Black Hat's sixth annual community survey, Cyber Threats in Turbulent Times, highlights how the COVID-19 pandemic and U.S. presidential election will have a significant impact on the information security industry in 2020.

COVID-19: Security Operations May Never Be the Same
The COVID-19 pandemic has forced many to work form their homes and rely greatly on cloud computing and employee-controlled devices and networks, making it difficult for security professionals to remotely manage risk. Due to this, nearly 95% of security professionals believe that the COVID-19 crisis increases the cyber threat to enterprise systems and data, with 24% saying the increased threat is critical and imminent.

When asked about their biggest concerns, more than 70% said they are worried that quarantined workers might break policy and expose enterprise systems and data to new risks. In addition, 66% expressed concerns about the vulnerability of the systems and networks used by quarantined workers, while 64% fear a likely increase of attacks by adversaries seeking to take advantage of the crisis.

Survey respondents also recognized the long-term implications that COVID-19 will have on the security of operations. More than 80% of security professionals believe that the crisis will create significant changes in operations methods, with only 15% believing that cyber operations and threat flow will return to normal after the COVID-19 crisis passes.

"As enterprises adapt to the pandemic and its aftermath, changes in the technology they use, how they use it, and how they secure it -- or, don’t secure it -- have created a perfect storm of opportunity for adversaries to strike," said Eric Parizo, Senior Analyst for Omdia's Cybersecurity Accelerator research service. "The cybersecurity decisions enterprises make now will have major business ramifications, both positively and negatively, for months and years to come."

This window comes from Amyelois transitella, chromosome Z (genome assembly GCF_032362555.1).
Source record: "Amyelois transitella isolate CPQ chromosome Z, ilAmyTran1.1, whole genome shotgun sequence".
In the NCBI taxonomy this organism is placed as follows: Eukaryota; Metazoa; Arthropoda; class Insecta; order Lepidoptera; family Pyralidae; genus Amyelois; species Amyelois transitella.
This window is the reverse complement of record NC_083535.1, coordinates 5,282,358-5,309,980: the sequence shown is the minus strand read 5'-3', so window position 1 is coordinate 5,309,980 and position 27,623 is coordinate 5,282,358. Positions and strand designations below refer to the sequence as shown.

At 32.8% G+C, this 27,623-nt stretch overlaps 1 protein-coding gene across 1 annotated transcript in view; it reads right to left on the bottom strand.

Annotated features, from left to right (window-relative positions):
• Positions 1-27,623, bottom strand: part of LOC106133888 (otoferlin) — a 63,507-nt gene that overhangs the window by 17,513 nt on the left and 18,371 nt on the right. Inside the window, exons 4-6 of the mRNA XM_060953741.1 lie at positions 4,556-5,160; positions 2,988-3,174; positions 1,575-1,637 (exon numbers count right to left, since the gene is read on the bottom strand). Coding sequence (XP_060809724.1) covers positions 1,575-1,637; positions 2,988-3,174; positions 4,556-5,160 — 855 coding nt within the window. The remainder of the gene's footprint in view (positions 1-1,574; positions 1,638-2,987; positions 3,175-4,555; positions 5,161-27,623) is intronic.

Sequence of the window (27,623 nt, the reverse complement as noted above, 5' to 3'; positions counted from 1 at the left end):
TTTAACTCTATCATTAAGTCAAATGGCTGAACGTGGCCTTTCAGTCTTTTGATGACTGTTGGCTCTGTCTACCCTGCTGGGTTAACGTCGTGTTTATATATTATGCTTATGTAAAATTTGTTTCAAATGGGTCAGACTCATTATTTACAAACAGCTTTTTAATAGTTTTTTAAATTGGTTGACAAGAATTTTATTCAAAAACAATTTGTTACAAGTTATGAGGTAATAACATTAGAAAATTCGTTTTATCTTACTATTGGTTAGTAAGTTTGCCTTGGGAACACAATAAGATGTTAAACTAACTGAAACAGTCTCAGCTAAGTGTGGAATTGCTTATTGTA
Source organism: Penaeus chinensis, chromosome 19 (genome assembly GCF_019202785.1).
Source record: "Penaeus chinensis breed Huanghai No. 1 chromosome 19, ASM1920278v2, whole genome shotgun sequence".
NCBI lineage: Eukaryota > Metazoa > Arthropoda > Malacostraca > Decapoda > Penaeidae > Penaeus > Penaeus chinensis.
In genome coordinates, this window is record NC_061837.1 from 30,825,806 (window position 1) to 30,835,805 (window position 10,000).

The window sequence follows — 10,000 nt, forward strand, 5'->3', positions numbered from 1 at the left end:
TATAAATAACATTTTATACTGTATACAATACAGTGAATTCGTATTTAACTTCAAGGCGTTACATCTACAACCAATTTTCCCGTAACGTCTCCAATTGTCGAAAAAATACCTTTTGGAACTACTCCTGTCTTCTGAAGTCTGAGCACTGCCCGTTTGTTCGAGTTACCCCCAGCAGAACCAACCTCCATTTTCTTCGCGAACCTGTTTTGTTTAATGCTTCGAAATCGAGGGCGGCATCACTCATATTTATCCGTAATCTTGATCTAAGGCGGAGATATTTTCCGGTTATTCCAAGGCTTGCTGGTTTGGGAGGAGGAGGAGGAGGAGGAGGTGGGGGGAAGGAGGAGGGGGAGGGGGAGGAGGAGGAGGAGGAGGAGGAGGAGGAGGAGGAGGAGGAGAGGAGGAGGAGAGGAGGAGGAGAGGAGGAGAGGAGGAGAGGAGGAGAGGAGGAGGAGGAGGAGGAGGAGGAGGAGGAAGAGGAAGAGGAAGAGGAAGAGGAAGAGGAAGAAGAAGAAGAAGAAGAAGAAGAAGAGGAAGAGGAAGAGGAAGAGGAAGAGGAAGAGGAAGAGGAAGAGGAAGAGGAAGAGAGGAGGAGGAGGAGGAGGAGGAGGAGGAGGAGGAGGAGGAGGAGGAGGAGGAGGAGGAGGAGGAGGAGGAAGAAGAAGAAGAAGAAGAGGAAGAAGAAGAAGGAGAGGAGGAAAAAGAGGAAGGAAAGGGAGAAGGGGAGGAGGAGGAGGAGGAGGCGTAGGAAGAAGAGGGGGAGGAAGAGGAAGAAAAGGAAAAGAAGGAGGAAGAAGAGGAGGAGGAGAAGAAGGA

2020 U.S. Presidential Election: Security Will be Tested
While the COVID-19 pandemic has threatened the security of business operations, it also creates complex security issues for the upcoming U.S. 2020 presidential election. Local city and state governments are evaluating mobile voting options to comply with social distancing guidelines, causing concern amongst security experts. More than two thirds (69%) of survey respondents believe that voting electronically in any form is inherently risky. 73% said that using mobile applications for voting is an inherently risky practice that cannot be secured.

“Online voting has the potential to increase voter turnout and reduce the costs associated with elections. However, given the current state of cybersecurity, it is highly unlikely that U.S. states will be able to run secure online voting in 2020,” said Sherri Davidoff, CEO of LMG Security and member of the Black Hat USA Review Board. “If we are serious about accomplishing secure online voting, we need a strong, coordinated, well-funded effort.”

When asked about the greatest threats to the upcoming election, more than 70% of respondents said disinformation campaign exploits will have the greatest impact on the elections, with 69% of security professionals expecting these exploits to emanate primarily from Russia. 85% of respondents believe that cyber threat actors will have at least some impact on the U.S. elections in 2020, with nearly one third believing that the impact will be critical and the results of the 2020 election will always be in doubt as a result.

“Multiple divergent electronic voting platforms are in use and security was not appropriately addressed during the design process,” said Matt Devost, CEO & Co-Founder of OODA LLC and a member of the Black Hat USA Review Board. “These systems repeatedly fail security assessments and would not be appropriate platforms to move online.”

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